Returning to Istanbul, Turkey
After a year of CNN news alerts on my iPhone and my office forbidding me to do my regular business travel in Turkey, I somehow managed to convince everyone in my personal and professional life that things would be okay. Or at least, I tried to fly under the radar as much as possible, and changed the subject every time someone brought up Turkey.
If you follow the world news at all, you know the Cliff Notes version is that Turkey has been a whirlwind of suicide bombings, shootings, an airport siege and a failed coup in recent months. The country seems alight with political instability and various violent groups. Liberal activists, journalists and educators have been jailed in record numbers. And pretty soon a referendum vote is bound to cause unease and instability, no matter what the outcome.
If you're following the news, Turkey seems like a no-go battle ground.
Is Turkey Alone?
Are there security concerns in Turkey? Of course. Is it the right time to go there on vacation? Maybe not. And I wouldn't want to downplay it all. Over the past several years, there has been an unfortunate series of events and political leaders that have led Turkey into a bit of an unfortunate tailspin. But, here's the source of my frustration - media coverage.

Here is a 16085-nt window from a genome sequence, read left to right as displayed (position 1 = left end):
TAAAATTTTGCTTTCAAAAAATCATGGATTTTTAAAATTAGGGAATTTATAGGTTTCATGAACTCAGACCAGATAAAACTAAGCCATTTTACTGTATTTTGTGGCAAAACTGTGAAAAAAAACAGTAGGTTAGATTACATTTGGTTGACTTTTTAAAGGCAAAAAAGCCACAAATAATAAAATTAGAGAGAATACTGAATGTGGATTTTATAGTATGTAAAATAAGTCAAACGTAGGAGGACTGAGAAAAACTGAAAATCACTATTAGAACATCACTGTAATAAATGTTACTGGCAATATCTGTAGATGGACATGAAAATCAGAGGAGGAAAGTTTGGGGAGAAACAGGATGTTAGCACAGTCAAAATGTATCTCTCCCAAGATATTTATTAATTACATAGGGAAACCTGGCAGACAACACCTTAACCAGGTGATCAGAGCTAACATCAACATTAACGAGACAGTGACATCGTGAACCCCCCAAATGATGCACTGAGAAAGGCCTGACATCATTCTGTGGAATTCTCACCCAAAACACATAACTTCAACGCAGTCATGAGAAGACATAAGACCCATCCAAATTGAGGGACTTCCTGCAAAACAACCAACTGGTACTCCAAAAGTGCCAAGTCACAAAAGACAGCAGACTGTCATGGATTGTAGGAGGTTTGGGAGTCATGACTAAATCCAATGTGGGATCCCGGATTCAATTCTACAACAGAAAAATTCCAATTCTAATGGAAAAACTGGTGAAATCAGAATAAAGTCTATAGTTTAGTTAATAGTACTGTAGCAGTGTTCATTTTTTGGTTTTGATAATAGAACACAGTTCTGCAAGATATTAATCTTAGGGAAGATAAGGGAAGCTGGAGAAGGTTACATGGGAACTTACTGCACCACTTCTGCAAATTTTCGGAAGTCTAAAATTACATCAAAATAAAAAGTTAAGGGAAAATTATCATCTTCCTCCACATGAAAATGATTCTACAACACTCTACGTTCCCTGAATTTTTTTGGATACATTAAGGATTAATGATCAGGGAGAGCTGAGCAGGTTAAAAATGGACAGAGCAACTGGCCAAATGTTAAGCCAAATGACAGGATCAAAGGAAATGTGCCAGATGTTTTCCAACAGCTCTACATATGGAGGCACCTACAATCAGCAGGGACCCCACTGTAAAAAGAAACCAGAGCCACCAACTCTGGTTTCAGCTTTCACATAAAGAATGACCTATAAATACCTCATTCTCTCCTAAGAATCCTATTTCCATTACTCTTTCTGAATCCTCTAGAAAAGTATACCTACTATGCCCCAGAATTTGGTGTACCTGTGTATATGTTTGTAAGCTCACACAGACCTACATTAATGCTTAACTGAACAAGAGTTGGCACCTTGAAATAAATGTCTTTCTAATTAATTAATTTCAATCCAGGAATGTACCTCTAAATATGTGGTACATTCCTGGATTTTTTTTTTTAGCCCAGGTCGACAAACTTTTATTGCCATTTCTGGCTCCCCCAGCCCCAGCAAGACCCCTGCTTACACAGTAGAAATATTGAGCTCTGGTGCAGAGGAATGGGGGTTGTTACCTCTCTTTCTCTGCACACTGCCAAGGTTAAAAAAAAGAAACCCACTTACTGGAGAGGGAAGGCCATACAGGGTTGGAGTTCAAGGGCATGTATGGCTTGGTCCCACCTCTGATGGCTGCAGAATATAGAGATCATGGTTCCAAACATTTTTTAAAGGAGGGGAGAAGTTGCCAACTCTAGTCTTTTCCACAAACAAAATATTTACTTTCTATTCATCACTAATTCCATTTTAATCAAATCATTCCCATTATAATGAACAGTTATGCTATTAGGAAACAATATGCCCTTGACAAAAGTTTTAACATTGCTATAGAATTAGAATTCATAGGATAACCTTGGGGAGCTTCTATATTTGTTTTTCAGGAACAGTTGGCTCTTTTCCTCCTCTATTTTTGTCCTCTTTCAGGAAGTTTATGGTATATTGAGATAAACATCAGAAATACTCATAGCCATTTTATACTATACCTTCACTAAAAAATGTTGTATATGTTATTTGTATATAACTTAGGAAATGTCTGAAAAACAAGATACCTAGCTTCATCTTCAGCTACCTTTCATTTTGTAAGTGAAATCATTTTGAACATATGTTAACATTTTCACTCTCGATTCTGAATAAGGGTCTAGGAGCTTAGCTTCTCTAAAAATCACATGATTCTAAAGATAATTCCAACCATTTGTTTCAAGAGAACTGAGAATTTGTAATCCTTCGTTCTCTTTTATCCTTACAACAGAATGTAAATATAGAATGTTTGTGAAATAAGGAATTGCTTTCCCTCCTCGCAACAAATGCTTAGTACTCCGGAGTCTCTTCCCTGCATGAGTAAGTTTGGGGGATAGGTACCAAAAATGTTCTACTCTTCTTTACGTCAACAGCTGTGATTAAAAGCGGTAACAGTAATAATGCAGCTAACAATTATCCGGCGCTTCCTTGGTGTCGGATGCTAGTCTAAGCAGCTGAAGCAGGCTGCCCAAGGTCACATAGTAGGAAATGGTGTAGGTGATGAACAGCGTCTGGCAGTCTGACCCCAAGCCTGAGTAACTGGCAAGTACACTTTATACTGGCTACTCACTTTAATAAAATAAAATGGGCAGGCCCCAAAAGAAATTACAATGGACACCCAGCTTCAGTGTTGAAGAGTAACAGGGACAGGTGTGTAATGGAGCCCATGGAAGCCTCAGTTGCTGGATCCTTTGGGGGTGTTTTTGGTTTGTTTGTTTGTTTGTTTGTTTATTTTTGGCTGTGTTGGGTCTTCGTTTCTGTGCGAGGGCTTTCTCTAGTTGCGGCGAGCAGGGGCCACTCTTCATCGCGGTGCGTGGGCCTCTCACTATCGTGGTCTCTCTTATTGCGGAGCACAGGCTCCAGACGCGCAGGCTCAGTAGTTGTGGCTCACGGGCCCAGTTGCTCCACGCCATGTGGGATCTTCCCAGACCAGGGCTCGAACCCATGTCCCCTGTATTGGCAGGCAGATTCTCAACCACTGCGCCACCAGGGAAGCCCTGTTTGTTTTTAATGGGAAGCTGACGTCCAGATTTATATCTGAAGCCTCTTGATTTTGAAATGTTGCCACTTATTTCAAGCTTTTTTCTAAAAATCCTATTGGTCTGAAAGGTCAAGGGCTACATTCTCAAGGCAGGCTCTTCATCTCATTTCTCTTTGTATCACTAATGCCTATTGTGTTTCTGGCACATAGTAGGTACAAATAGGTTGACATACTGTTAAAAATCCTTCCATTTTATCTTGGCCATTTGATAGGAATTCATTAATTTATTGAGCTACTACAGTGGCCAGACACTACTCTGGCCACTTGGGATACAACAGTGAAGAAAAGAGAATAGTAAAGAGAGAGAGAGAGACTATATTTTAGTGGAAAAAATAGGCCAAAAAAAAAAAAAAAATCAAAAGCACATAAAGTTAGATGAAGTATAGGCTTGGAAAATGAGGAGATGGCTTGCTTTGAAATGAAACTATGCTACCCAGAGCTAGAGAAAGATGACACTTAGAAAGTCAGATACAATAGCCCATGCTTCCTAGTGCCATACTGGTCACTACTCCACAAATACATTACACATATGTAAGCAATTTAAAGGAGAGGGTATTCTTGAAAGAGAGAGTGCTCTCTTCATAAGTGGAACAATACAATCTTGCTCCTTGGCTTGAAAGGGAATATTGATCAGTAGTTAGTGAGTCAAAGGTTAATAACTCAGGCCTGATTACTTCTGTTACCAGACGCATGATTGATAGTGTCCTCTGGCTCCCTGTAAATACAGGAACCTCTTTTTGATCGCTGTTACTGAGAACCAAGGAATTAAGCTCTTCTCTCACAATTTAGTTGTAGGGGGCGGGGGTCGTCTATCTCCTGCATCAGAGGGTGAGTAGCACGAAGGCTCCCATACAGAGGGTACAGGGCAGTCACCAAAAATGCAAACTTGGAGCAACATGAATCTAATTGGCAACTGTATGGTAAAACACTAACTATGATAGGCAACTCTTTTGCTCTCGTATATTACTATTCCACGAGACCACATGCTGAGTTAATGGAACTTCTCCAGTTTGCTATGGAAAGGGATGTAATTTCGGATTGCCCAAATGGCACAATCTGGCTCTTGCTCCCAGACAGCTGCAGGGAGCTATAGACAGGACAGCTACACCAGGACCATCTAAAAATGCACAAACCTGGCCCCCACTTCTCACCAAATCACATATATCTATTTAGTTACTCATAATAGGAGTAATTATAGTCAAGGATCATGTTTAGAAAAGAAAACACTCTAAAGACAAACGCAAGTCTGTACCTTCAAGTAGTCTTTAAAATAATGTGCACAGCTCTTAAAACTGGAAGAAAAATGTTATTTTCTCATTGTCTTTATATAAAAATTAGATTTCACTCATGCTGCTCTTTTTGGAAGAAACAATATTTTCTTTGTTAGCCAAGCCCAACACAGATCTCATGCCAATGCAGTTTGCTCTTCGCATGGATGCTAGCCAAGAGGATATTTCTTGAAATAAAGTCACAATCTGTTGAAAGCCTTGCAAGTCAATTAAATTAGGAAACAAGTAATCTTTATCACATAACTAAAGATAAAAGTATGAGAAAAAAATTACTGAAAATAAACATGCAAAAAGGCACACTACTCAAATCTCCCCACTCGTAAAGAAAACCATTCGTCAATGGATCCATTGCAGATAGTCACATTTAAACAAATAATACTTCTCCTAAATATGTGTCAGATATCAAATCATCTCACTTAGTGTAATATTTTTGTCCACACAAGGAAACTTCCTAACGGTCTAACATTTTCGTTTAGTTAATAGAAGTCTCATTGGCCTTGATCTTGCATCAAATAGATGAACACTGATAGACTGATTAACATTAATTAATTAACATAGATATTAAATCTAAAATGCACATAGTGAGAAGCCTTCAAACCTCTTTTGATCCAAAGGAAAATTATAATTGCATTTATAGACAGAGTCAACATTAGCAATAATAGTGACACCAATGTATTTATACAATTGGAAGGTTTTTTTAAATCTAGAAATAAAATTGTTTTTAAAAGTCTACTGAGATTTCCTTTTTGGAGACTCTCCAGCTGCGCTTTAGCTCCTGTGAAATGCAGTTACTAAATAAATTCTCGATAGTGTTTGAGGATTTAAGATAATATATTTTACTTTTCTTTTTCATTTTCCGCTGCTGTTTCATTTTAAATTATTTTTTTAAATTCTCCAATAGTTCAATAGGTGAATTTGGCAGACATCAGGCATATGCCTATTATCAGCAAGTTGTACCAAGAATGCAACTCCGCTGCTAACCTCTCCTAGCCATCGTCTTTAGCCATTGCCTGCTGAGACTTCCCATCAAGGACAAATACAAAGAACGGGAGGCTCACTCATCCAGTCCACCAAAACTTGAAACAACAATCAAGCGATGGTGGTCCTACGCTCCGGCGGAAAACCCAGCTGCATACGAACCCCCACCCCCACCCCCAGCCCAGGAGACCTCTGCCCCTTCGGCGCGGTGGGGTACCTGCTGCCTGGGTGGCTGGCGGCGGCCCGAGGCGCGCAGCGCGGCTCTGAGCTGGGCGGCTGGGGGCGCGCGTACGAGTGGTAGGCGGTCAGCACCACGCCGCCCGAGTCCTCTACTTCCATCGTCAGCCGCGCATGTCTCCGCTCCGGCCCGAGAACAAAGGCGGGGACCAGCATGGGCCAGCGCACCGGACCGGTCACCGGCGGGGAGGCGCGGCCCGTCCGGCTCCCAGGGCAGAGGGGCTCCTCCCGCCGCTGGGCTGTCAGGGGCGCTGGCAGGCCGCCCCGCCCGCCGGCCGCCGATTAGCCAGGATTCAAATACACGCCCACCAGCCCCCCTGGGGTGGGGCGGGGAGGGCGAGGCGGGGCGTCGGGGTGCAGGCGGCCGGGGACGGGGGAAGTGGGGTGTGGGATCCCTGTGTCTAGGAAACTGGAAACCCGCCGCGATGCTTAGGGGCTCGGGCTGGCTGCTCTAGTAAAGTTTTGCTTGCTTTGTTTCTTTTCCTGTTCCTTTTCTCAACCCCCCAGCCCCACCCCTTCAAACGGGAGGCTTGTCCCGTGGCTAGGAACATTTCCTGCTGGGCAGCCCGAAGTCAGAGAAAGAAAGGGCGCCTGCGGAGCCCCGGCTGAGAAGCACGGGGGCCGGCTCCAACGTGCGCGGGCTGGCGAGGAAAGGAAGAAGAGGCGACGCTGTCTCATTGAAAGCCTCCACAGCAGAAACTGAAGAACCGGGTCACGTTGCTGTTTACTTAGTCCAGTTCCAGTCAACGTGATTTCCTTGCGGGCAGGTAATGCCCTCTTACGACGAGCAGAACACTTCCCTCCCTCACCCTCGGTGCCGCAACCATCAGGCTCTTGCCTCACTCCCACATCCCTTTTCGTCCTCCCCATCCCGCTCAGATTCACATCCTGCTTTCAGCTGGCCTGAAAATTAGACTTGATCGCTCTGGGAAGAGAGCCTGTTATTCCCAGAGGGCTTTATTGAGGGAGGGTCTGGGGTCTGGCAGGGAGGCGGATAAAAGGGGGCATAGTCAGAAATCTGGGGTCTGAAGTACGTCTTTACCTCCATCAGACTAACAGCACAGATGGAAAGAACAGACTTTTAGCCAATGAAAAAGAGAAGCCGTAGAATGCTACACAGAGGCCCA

You see Western Europe has had multiple terrorist attacks in Belgium, France, the UK, Germany, etc. But no one had a melt down when I went to Belgium on vacation last year, did they?
Did anyone even know that there was a suicide bombing in Phuket, Thailand before I travelled there for Christmas holiday?
I spend 4-6 weeks a year travelling in about a dozen countries in Africa, some of which there are genuine security concerns. But, they're not NATO countries. When people get kidnapped or terrorists strike, it usually doesn't make it into the 24 hour repeat news cycle.
Am I telling you that Turkey is 100% safe? No. I'm just asking you to challenge yourself to put the 24 hour news cycle into context and consider who chooses what gets covered and what doesn't. Not every country has the "pleasure" of being a NATO member, that serves as the literal landmass between Europe and the Middle East. All eyes on Turkey.